U.S. Projects Health Care Spending To Double by 2017
U.S. spending on health care is expected to double by 2017, reaching $4.3 trillion and accounting for nearly 20% of the gross domestic product, according to a CMS study published on Tuesday in Health Affairs, the Washington Post reports. Health care spending accounted for 16.3% of GDP in 2007 (Washington Post, 2/26).
Health care spending is expected to increase by an average of 6.7% annually over the next decade, 1.9 percentage points higher than the general economy each year, according to the study (Wall Street Journal, 2/26). Overall, health spending per person will cost about $13,101 in 2017, up from $7,026 in 2006, CMS projected (Freking, AP/Houston Chronicle, 2/25).
Private spending on health care will grow annually by 6.6% in 2009 and slow to 5.9% annually in 2017 as the population ages and enrolls in Medicare, according to the report (Zhang, Wall Street Journal, 2/26).
Spending by federal and state governments will increase to 49% of total health expenditures in 2017, up from 46% in 2006 (AP/Houston Chronicle, 2/25).
The report projected that Medicare spending will increase to $844 billion in 2017, compared with $427 billion in 2007.
In addition, about 16.4% of Medicare beneficiaries in 2006 were enrolled in private Medicare plans -- which tend to cost the government more -- and 27.5% of beneficiaries are expected to be enrolled in private Medicare plans by 2017, according to the report (Wall Street Journal, 2/26).
Medicaid spending is expected to more than double from $338 billion in 2007 to $717 billion in 2017 and is expected to account for one-sixth of U.S. health care spending by that time, according to the report (Baltimore Sun, 2/26).
The report found that the "impact of the population aging is expected ... to have a substantial influence on the public share of spending growth, as the leading edge of the baby-boom generation becomes eligible for Medicare" (Wall Street Journal, 2/26).
The report predicted that U.S. prescription drug spending would increase to $1,537 per person by 2017, up from $761 per person in 2007. Individual spending on prescription drugs will stay the same at about 18% of total drug costs, while the share covered by private insurance will decrease from about 41% to 33%.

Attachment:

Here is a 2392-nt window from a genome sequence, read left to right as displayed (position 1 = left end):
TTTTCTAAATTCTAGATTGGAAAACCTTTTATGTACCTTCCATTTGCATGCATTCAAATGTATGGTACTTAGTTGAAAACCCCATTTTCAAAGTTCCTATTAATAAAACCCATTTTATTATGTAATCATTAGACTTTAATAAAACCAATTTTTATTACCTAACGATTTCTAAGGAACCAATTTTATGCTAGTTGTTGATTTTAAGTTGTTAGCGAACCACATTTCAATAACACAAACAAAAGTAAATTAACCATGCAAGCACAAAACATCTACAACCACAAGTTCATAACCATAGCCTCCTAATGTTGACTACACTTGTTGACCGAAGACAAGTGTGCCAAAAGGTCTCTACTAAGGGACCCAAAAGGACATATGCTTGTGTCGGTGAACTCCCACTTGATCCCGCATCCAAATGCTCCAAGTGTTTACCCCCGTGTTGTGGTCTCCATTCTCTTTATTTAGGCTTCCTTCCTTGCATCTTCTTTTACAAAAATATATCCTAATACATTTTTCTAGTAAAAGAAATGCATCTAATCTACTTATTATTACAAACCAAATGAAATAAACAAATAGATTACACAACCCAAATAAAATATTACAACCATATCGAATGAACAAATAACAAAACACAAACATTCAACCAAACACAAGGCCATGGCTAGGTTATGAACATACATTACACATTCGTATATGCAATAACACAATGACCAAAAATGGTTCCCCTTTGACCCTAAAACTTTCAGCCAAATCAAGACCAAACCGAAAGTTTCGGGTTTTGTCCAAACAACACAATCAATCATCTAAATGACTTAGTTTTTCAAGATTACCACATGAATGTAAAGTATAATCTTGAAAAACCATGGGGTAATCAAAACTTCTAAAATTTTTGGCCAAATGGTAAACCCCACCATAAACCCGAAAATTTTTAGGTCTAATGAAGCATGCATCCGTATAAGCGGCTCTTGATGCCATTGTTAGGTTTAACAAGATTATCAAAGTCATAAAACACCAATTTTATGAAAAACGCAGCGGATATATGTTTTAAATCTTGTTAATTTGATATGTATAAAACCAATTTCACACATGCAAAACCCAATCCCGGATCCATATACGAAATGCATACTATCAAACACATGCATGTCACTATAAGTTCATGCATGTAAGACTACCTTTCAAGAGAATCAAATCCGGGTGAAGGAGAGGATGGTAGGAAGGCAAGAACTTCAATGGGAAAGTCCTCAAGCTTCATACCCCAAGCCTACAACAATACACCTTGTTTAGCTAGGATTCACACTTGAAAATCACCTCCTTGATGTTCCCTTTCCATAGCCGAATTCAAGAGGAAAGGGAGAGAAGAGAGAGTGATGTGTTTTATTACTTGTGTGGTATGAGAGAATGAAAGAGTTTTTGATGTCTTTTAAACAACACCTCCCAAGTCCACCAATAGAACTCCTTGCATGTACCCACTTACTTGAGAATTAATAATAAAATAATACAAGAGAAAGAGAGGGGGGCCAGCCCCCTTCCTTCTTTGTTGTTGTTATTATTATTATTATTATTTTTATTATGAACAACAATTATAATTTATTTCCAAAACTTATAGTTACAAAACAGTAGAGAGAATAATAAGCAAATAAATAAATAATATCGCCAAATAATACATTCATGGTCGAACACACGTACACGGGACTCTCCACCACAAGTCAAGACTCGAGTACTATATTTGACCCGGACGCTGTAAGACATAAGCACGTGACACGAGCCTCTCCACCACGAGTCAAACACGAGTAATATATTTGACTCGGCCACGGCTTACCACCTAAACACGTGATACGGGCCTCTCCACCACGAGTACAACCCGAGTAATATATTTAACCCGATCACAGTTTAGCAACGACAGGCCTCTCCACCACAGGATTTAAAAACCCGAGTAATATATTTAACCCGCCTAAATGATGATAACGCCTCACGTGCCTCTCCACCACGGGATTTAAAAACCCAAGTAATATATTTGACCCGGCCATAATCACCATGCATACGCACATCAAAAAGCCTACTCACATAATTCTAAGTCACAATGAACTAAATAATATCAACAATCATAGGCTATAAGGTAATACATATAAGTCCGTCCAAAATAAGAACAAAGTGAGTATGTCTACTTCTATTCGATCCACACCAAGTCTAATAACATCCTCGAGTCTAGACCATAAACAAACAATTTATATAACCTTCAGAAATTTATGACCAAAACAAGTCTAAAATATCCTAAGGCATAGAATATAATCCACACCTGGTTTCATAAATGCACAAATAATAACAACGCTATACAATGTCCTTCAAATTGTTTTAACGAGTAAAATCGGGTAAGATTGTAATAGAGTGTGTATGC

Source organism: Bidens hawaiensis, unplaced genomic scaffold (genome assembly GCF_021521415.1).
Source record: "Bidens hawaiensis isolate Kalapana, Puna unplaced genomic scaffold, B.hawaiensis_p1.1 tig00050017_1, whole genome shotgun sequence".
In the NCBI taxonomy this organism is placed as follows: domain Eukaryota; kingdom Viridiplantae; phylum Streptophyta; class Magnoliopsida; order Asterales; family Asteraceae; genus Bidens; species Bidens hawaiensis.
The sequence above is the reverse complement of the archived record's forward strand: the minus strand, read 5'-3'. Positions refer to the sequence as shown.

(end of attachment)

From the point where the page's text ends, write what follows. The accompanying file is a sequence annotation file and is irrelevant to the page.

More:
The amount covered by public insurance will increase from 40% to 49% in 2017, the report found (Baltimore Sun, 2/26).
Out-of-pocket consumer spending will increase by 6% by 2017, from $269.3 billion in 2007 to $464.3 billion, according to the report.
In addition, hospital spending, which increased from 7% in 2006 to 7.5% in 2007, is expected to slow to 6.4% over the next decade because of a decreased demand for services corresponding with a slower growth in income (Newark Star-Ledger, 2/26).
Researchers also predicted that in-home care approximately will double from $178 per person in 2007 to $343 per person in 2016. However, spending on nursing home care is expected to increase by about 55% from $421 per person in 2007 to $652 per person in 2016.
Sean Keehan, an economist at CMS and one of the authors of the report, said the trend in health care spending indicates that "policymakers, insurers and the public collectively face some difficult decisions about the way health care is delivered and paid for."
Acting CMS Administrator Kerry Weems said that the report "reminds us that we need to accelerate our efforts to improve our health care delivery system to make sure that Medicare and Medicaid are sustainable for future generations of beneficiaries and taxpayers" (Lipman, Cox/Atlanta Journal-Constitution, 2/26).